How to live better with oil in California
Communities living near oil and gas wells should be involved in decision-making about leases and trained to identify leaks and spills.
By Jalal Awan
Jalal Awan is an associate policy researcher at the nonprofit, nonpartisan RAND Corporation and an energy and climate policy consultant at the Utility Reform Network (TURN).
Aaron Clark-Ginsberg, special for CalMatters
Aaron Clark Ginsberg is a social scientist at RAND and a professor of policy analysis at Pardee RAND Graduate School, who studies how to manage crises, including oil and gas disasters.
During his speech earlier this month announcing a ban on Russian oil, President Joe Biden also said that US oil companies were on track for a record year of production and that the oil industry has “9,000 permits drilling now”.
California might, at first glance, seem above this sudden rush to home-grown oil drilling — with all its electric cars and solar panels. But by many definitions, it’s still an oil state: the nation’s seventh largest oil producer, California ranks third in oil refining capacity and meets more than 40% of its energy needs using natural gas.
Oil wells and gas lines leak and spill, and the effects on the communities around them are far more widespread and long-lasting than most people realize. The Deepwater Horizon oil spill on the Gulf Coast in 2010, for example, devastated two industries critical to communities – tourism and fishing – which in turn have been linked to an increase in mental health issues in the region. . Problems like this can linger for years and years after a spill, long after cleanup efforts have ended.
But in many ways, events like Deepwater Horizon, or California’s 2015 Aliso Canyon gas leak and last year’s Orange County oil spill, are relatively easy to solve. They capture the attention of the media, the public and regulators. So-called “silent” chronic spills can go unnoticed for decades, and their impacts are mostly felt by underserved populations.
For example, a recent study found a link between exposure to oil and gas well sites and spontaneous preterm births, largely in Hispanic and black women. Another study looking at birth records from 2006 to 2015 in rural California linked proximity to oil and gas wells with low birth weight babies and other adverse birth outcomes.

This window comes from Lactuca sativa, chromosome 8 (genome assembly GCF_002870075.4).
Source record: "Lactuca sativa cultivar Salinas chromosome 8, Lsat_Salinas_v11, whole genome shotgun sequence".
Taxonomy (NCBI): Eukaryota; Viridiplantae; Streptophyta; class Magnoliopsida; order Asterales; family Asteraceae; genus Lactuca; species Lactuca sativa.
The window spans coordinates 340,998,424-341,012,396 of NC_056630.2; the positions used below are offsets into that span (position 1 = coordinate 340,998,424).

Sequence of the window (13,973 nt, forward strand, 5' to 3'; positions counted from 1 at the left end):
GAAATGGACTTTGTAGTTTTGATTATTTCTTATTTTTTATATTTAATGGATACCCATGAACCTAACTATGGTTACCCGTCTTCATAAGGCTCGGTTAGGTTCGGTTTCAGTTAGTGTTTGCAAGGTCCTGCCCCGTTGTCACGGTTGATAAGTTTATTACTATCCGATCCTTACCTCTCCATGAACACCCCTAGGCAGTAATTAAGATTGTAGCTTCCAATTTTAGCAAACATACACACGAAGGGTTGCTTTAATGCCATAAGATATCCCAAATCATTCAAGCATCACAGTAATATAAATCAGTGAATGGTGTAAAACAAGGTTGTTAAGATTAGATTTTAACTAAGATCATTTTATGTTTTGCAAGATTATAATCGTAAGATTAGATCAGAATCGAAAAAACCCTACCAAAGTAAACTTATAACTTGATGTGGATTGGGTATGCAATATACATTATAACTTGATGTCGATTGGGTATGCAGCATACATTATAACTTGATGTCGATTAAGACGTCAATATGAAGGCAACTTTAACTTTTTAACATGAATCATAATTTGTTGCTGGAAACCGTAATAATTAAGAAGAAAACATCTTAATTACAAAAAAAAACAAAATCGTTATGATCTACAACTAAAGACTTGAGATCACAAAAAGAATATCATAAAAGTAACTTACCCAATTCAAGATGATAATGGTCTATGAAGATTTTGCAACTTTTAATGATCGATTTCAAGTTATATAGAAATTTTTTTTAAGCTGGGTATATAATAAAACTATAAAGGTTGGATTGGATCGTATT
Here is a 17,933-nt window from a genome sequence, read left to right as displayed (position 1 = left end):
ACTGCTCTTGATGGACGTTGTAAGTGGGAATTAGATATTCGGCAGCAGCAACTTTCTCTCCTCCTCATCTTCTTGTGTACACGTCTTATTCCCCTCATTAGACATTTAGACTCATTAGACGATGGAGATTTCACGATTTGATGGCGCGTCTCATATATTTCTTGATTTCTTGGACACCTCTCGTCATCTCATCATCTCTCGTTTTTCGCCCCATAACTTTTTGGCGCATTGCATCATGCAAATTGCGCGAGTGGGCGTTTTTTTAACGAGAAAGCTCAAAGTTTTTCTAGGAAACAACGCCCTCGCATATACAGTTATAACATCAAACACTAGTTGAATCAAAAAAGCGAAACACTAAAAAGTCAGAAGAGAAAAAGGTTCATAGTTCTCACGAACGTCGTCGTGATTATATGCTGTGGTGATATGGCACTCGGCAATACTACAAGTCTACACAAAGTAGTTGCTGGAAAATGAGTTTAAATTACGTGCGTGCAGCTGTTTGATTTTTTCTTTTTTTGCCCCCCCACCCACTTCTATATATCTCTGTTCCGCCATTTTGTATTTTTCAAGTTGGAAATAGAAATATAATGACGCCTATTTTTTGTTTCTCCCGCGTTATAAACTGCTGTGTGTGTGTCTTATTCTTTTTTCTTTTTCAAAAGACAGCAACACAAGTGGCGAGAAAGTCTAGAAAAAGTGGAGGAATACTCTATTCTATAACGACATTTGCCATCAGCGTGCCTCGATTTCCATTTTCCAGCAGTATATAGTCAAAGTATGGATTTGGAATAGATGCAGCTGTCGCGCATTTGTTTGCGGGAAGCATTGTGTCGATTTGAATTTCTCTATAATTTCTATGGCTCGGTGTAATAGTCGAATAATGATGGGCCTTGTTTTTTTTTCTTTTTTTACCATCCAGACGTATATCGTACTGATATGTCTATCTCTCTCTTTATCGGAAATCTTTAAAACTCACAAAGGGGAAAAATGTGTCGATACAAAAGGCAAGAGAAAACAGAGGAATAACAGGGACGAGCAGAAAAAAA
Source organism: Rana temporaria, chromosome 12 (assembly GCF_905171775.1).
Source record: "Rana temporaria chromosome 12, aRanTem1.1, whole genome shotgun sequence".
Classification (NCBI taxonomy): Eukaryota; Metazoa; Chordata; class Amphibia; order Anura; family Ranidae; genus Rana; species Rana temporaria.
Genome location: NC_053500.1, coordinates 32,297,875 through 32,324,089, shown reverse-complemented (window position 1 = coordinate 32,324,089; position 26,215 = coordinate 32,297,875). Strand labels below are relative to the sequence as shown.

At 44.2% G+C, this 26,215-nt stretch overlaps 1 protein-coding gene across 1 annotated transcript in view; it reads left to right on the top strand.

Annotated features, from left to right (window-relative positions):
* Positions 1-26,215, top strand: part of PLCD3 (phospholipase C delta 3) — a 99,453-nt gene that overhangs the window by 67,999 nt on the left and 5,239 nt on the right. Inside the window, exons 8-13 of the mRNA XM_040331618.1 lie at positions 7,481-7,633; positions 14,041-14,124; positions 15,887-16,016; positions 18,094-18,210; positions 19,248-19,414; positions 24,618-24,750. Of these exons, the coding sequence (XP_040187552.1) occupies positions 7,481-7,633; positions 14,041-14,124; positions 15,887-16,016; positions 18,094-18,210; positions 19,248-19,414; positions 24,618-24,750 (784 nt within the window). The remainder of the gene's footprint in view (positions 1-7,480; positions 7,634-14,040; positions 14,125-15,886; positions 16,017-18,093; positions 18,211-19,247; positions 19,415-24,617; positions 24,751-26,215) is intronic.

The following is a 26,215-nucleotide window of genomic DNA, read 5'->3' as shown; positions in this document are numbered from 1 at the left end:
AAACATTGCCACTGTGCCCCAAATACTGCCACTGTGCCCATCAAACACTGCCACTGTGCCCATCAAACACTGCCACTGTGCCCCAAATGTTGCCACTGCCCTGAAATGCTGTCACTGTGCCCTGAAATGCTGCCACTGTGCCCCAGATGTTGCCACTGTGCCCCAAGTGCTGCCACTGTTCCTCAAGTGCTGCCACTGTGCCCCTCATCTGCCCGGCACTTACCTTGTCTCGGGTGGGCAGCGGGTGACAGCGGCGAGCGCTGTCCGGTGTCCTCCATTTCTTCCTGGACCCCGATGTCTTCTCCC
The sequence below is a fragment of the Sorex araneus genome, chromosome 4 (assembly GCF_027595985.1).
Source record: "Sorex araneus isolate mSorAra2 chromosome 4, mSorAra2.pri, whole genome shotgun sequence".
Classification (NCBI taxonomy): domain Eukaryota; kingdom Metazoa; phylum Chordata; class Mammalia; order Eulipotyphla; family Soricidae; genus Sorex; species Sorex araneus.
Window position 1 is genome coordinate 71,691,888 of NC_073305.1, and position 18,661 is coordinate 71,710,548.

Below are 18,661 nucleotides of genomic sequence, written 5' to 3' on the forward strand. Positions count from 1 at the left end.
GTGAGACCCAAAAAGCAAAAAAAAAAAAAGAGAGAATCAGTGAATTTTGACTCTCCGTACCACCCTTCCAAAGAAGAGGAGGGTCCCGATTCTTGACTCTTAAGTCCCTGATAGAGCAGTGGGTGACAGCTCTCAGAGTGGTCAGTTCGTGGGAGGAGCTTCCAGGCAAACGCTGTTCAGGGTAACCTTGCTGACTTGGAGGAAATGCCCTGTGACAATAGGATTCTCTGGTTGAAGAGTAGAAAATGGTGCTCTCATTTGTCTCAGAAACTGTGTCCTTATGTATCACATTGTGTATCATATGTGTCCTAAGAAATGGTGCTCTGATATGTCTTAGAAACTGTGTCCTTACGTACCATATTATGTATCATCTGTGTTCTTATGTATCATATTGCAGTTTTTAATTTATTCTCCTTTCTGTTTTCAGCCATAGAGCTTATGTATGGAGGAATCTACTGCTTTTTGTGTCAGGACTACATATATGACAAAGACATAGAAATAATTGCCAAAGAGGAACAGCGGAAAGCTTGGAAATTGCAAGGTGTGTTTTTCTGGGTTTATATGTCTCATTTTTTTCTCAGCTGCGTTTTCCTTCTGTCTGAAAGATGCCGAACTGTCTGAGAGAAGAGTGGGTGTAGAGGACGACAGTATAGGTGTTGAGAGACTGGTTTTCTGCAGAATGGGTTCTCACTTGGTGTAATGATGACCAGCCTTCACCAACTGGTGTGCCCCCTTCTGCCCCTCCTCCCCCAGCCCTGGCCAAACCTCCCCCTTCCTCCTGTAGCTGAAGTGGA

And yet, despite all the risks, the communities most affected by drilling, refining and transportation remain largely excluded from the complex system of state and federal decision-making that oversees oil and gas licensing. Existing oil and gas leases are largely top-down and isolated from affected communities in ways the federal government says needs reform.
Such reforms could begin with revisiting historic 100-year-old oil and gas concession structures to ensure community involvement – from the planning stages, to the drilling itself, long after decommissioning. of the well well” can release toxic emissions).
There is already a good model for involving communities in local air quality monitoring. In 2018, the state formed the Community Air Protection Program, or CAPP. Although still an ongoing experiment, the program may be a model of how community process can be used to monitor local pollution and develop mitigation plans.
The Community Air Program uses existing local networks, such as the West Oakland Environmental Indicators Project and the South LA’s Coalition for Clean Air, to serve as a bridge between government air pollution agencies such as the 35 regional air monitoring districts and the California Air Resources Board, identify local pollution hotspots and tailor community mitigation strategies. For example, the Coalition for Clean Air is installing low-cost air quality sensors in the residences of community volunteers to identify peaks in particulate emissions, such as gas flaring at the nearby oil refinery. ‘Exxon Mobil.
The statutory authority that oversees oil and gas operations in the state, the California State Lands Commission, could learn from the community’s clean air program. It could enact regulations to give communities living near oil and gas wells training and tools to help local agencies identify leaks and spills — crowdsourcing leak detection before it becomes a larger scale problem.
Revamping the current top-down structure for regulating oil operations to include a community process for monitoring, identifying and developing mitigation solutions can not only empower local communities, but also help agencies and companies avoid costly and deadly disasters. As California grapples with the question of balancing environmental stewardship with the recently renewed focus on “local oil,” lawmakers could look to local communities for the best answers to prevent future oil disasters.